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|Case Number:||civ app 18 of 89|
|Parties:||MUNGA CONCRETE WORKS LTD V INDUSTRIAL DEVELOPMENT BANK LTD|
|Date Delivered:||20 Feb 1990|
|Court:||Court of Appeal at Nairobi|
|Judge(s):||Joseph Raymond Otieno Masime, John Mwangi Gachuhi, James Onyiego Nyarangi|
|Citation:||MUNGA CONCRETE WORKS LTD V INDUSTRIAL DEVELOPMENT BANK LTDeKLR|
|Disclaimer:||The information contained in the above segment is not part of the judicial opinion delivered by the Court. The metadata has been prepared by Kenya Law as a guide in understanding the subject of the judicial opinion. Kenya Law makes no warranties as to the comprehensiveness or accuracy of the information|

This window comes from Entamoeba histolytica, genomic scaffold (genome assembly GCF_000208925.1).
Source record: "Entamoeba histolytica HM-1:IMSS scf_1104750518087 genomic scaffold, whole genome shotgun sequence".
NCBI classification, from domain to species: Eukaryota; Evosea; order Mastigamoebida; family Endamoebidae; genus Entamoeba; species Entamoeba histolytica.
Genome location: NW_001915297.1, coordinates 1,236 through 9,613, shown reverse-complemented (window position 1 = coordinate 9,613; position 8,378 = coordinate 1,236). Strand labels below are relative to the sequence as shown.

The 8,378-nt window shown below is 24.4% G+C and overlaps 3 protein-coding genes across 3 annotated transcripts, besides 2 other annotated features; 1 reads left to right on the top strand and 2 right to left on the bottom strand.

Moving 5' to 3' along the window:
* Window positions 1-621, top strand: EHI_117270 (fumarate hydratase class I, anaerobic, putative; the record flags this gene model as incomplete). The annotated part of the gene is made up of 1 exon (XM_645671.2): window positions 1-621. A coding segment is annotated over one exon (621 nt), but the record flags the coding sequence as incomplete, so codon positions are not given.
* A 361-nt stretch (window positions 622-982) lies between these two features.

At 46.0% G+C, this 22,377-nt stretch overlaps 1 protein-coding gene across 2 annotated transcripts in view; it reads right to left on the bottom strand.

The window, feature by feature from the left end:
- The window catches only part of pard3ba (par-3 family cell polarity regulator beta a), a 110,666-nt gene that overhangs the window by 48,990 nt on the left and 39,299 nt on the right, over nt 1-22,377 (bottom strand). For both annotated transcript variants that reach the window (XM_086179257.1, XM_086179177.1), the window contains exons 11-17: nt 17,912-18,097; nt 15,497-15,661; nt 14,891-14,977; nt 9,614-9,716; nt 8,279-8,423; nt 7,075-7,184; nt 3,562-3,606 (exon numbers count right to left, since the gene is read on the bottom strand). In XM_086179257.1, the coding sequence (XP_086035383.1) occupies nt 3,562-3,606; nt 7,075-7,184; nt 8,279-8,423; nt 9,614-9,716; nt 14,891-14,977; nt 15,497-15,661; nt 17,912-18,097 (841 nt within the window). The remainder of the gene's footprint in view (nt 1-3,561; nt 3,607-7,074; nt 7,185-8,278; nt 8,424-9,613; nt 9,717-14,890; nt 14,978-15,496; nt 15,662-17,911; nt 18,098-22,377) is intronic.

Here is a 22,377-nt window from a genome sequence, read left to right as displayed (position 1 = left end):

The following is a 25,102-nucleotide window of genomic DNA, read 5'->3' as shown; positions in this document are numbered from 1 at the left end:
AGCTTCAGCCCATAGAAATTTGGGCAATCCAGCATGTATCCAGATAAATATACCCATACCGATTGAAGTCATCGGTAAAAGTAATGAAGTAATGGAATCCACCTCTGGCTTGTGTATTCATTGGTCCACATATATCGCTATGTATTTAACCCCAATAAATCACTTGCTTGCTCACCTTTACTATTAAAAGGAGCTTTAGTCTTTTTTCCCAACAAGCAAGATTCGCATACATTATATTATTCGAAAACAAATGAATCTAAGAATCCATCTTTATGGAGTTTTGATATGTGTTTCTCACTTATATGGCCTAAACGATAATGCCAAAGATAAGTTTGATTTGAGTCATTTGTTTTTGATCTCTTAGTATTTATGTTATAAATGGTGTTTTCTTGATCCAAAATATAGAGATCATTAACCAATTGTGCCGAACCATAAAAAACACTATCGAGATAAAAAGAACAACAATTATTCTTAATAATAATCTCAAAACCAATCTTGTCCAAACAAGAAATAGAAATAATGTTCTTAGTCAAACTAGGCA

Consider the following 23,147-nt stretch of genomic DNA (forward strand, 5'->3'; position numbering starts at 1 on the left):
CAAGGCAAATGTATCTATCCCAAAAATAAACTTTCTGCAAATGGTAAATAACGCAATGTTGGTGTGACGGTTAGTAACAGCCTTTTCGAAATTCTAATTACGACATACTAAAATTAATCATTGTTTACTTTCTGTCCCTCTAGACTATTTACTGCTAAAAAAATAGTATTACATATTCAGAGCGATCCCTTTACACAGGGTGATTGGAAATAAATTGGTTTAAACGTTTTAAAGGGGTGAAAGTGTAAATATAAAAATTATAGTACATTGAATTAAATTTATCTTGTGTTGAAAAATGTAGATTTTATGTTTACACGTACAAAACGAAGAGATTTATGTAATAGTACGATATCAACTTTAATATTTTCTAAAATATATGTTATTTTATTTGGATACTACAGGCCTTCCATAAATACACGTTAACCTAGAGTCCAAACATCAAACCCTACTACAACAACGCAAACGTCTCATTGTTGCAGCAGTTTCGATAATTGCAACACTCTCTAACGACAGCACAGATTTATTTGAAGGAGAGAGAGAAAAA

REPUBLIC OF KENYA
IN THE COURT OF APPEAL OF KENYA
CIVIL APPEAL 18 OF 89
Munga Concrete Works Ltd.......................appellant
Industrial Development Bank Ltd..............respondent
The background facts giving rise to this appeal can be stated briefly.
In 1988, the defendant, the Industrial development Bank, advanced a sum of shs.3,500,000/= by way of a term loan to the plaintiff, on the security of title number Kiine/Rukenge/408 and a debenture granted by the Registered Land Act, cap 300. Subsequently the plaintiff defaulted loan and the defendant invoked the powers of sale conferred by the charge. On June 7th, 1988, the divisional Land control board gave consent to the controlled transaction, the nature of the transaction being transfer by the charges in exercise of powers of sale to Premsukhalal Ruda Manji for a consideration of shs.300,000.